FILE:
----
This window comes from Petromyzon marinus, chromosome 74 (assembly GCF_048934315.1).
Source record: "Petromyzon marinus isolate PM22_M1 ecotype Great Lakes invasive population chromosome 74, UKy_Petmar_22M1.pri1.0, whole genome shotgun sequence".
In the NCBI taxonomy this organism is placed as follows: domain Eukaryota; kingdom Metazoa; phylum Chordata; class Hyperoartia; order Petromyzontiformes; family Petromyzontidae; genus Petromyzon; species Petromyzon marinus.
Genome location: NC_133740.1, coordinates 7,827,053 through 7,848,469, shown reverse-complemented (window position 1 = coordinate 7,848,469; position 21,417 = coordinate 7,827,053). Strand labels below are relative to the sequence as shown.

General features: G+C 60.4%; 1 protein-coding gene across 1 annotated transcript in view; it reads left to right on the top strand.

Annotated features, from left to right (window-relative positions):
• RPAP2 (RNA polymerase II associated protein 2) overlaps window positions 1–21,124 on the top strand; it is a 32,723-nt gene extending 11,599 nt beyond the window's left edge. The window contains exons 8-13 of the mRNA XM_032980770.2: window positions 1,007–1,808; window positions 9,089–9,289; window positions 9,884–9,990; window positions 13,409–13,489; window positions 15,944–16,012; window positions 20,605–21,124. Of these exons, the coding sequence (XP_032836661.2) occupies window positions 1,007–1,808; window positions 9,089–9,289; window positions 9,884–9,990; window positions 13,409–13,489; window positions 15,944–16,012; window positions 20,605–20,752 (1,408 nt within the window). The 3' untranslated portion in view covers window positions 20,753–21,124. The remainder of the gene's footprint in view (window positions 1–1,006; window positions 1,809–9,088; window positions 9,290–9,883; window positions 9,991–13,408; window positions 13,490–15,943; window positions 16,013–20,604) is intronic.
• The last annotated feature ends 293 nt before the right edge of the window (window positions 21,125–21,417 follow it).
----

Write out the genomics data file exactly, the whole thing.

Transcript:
This window comes from Petromyzon marinus, chromosome 74 (assembly GCF_048934315.1).
Source record: "Petromyzon marinus isolate PM22_M1 ecotype Great Lakes invasive population chromosome 74, UKy_Petmar_22M1.pri1.0, whole genome shotgun sequence".
In the NCBI taxonomy this organism is placed as follows: domain Eukaryota; kingdom Metazoa; phylum Chordata; class Hyperoartia; order Petromyzontiformes; family Petromyzontidae; genus Petromyzon; species Petromyzon marinus.
Genome location: NC_133740.1, coordinates 7,827,053 through 7,848,469, shown reverse-complemented (window position 1 = coordinate 7,848,469; position 21,417 = coordinate 7,827,053). Strand labels below are relative to the sequence as shown.

General features: G+C 60.4%; 1 protein-coding gene across 1 annotated transcript in view; it reads left to right on the top strand.

Annotated features, from left to right (window-relative positions):
• RPAP2 (RNA polymerase II associated protein 2) overlaps window positions 1–21,124 on the top strand; it is a 32,723-nt gene extending 11,599 nt beyond the window's left edge. The window contains exons 8-13 of the mRNA XM_032980770.2: window positions 1,007–1,808; window positions 9,089–9,289; window positions 9,884–9,990; window positions 13,409–13,489; window positions 15,944–16,012; window positions 20,605–21,124. Of these exons, the coding sequence (XP_032836661.2) occupies window positions 1,007–1,808; window positions 9,089–9,289; window positions 9,884–9,990; window positions 13,409–13,489; window positions 15,944–16,012; window positions 20,605–20,752 (1,408 nt within the window). The 3' untranslated portion in view covers window positions 20,753–21,124. The remainder of the gene's footprint in view (window positions 1–1,006; window positions 1,809–9,088; window positions 9,290–9,883; window positions 9,991–13,408; window positions 13,490–15,943; window positions 16,013–20,604) is intronic.
• The last annotated feature ends 293 nt before the right edge of the window (window positions 21,125–21,417 follow it).